The Courier

Families of disabled children call MSPs to “last resort” meeting over respite cuts

Allan is a carer for three children: Ronald Sinclair aged 11, Megan Sinclair, aged nine and Poppy Petrie, aged four.

Parents of disabled children have called for a meeting with 19 MSPs from Tayside and Fife in a “last resort” bid to reverse cuts to respite care.

The Glenlaw Parent/Carer Group wants the “real decision makers” to hear first-hand how cuts at Glenlaw House in Dundee are affecting families, some of whom care for multiple children with complex needs.

The respite centre, based at Kings Cross Hospital, provides overnight care for children aged up to 18 with profound learning disabilities.

Families say the number of beds has been reduced in the past five years from six to just two during the week and four at weekends, with no emergency beds.

NHS Tayside says it has been forced to limit the number of beds for safety reasons, due to difficulties in recruiting staff.

Allen Petrie, chairman of the campaign group, has now written to MSPs in Dundee, Angus, Perth and Kinross and Fife, inviting them to talks in St Ninian’s Church on September 28.

Mr Petrie, who is a carer for three children, said: “NHS Tayside have said these cuts are temporary. However they said the same thing after every other cut to bed provision in the past yet more cuts in beds have been made.

“This is now a last resort, a call to meet with the real decision makers, so they can hear first-hand what effect these cuts are having.”

A petition to increase respite care and stop cuts from possibly closing the service altogether has attracted around 5,500 signatures.

Mr Petrie cares for three grandchildren, including nine-year-old Megan, who has a severe learning disability called FOXG1 Syndrome, and her brother Ronald who has ADHD and PTSD.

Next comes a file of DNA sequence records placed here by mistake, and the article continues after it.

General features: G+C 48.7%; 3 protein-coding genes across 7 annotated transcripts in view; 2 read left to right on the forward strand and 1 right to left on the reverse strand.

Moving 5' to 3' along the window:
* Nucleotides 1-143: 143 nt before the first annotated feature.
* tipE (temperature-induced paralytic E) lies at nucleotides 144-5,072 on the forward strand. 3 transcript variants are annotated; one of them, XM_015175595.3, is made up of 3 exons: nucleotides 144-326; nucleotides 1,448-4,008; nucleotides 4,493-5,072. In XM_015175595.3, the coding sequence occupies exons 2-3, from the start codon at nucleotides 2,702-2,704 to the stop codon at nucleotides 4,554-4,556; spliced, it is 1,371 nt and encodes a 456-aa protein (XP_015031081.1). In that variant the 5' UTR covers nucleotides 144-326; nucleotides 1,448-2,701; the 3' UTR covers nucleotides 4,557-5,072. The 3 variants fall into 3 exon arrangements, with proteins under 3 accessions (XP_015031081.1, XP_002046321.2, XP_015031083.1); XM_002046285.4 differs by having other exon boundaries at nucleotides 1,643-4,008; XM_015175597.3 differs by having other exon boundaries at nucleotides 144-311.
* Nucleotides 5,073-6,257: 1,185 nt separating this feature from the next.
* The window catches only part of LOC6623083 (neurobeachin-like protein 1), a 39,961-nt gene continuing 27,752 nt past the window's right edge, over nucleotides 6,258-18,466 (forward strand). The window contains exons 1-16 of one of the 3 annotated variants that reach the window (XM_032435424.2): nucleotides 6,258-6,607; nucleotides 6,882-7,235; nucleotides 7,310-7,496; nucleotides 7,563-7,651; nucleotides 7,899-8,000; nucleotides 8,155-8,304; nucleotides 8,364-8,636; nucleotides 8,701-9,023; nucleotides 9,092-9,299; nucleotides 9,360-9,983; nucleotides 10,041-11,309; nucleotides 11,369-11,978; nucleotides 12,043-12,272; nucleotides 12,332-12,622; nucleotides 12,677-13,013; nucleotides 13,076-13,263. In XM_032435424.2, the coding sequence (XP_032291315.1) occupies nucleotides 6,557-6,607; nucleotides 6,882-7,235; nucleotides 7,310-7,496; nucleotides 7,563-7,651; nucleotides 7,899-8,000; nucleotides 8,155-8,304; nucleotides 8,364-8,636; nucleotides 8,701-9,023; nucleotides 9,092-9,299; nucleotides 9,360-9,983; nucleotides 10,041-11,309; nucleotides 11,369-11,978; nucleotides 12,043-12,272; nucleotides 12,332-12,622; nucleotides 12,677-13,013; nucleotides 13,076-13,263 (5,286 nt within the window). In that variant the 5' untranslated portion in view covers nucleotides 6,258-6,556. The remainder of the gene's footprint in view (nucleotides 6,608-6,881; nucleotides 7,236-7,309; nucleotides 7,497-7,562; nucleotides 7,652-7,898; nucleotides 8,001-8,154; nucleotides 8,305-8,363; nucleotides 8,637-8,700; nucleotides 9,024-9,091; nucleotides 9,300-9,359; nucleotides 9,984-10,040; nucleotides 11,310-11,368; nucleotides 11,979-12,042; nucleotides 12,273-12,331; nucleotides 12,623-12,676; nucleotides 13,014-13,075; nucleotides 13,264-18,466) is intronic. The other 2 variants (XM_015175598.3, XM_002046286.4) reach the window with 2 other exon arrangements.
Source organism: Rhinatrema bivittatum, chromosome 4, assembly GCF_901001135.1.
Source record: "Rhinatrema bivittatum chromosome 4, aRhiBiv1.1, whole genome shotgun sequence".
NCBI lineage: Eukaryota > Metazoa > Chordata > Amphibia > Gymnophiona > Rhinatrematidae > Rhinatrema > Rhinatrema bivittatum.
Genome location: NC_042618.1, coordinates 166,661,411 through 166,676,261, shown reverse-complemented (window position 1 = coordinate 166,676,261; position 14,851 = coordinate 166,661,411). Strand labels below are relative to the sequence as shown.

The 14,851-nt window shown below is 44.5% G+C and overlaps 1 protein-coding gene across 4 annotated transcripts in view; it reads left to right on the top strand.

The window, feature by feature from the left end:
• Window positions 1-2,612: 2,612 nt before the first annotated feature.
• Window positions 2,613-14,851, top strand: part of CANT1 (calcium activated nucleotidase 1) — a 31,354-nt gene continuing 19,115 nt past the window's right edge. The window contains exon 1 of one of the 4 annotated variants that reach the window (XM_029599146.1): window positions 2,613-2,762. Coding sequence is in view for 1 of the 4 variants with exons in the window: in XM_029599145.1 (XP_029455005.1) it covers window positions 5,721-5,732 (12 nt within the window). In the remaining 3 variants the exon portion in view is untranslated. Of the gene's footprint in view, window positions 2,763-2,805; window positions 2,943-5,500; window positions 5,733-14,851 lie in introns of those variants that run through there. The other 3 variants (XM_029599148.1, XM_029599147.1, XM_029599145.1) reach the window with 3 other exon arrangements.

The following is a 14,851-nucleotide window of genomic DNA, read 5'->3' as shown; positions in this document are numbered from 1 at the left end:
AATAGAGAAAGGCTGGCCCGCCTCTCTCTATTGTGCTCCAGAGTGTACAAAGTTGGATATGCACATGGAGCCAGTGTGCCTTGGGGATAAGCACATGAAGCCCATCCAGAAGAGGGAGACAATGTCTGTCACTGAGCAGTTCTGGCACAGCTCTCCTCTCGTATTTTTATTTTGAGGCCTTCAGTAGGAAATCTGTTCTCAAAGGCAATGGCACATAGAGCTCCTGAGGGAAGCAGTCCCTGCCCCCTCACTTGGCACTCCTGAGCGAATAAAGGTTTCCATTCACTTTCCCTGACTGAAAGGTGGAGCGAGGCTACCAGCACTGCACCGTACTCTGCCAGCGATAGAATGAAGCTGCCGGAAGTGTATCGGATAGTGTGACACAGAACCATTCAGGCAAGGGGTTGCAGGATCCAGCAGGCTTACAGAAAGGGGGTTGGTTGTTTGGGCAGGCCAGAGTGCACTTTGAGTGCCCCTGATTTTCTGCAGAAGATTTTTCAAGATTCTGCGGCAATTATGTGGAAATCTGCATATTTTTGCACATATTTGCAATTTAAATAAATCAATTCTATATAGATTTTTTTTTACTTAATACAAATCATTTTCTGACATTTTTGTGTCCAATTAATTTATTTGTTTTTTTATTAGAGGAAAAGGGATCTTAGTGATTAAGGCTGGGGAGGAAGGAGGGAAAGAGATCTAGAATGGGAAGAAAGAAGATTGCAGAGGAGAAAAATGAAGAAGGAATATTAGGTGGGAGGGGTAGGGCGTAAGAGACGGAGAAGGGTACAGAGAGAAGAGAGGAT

He said: “Respite is not only a chance to recover from the exhausting work of caring for 24 hours a day, seven days a week, but for families to give attention to their other children, who often miss out on activities they want to do.

“Without respite, the needs of these children will end up neglected.”

Dr Karen Naismith, lead consultant for children’s complex disability services at NHS Tayside, said the reduction in beds was down to staffing shortages.

“The facility is registered with the Care Inspectorate due to its unique position of being a health facility providing respite care and it is required to have a certain staff to patient ratio,” she said.

“There have been significant challenges recruiting to vacant posts within the complex disability service and this has meant that the number of beds that we can safely operate at Glenlaw House has been reduced.

She said health bosses would seek a meeting with the parents and carers to explain the situation, adding: “This change in service provision is driven by challenges recruiting to nursing positions. As soon as we recruit to all our vacancies we hope to increase our beds accordingly.”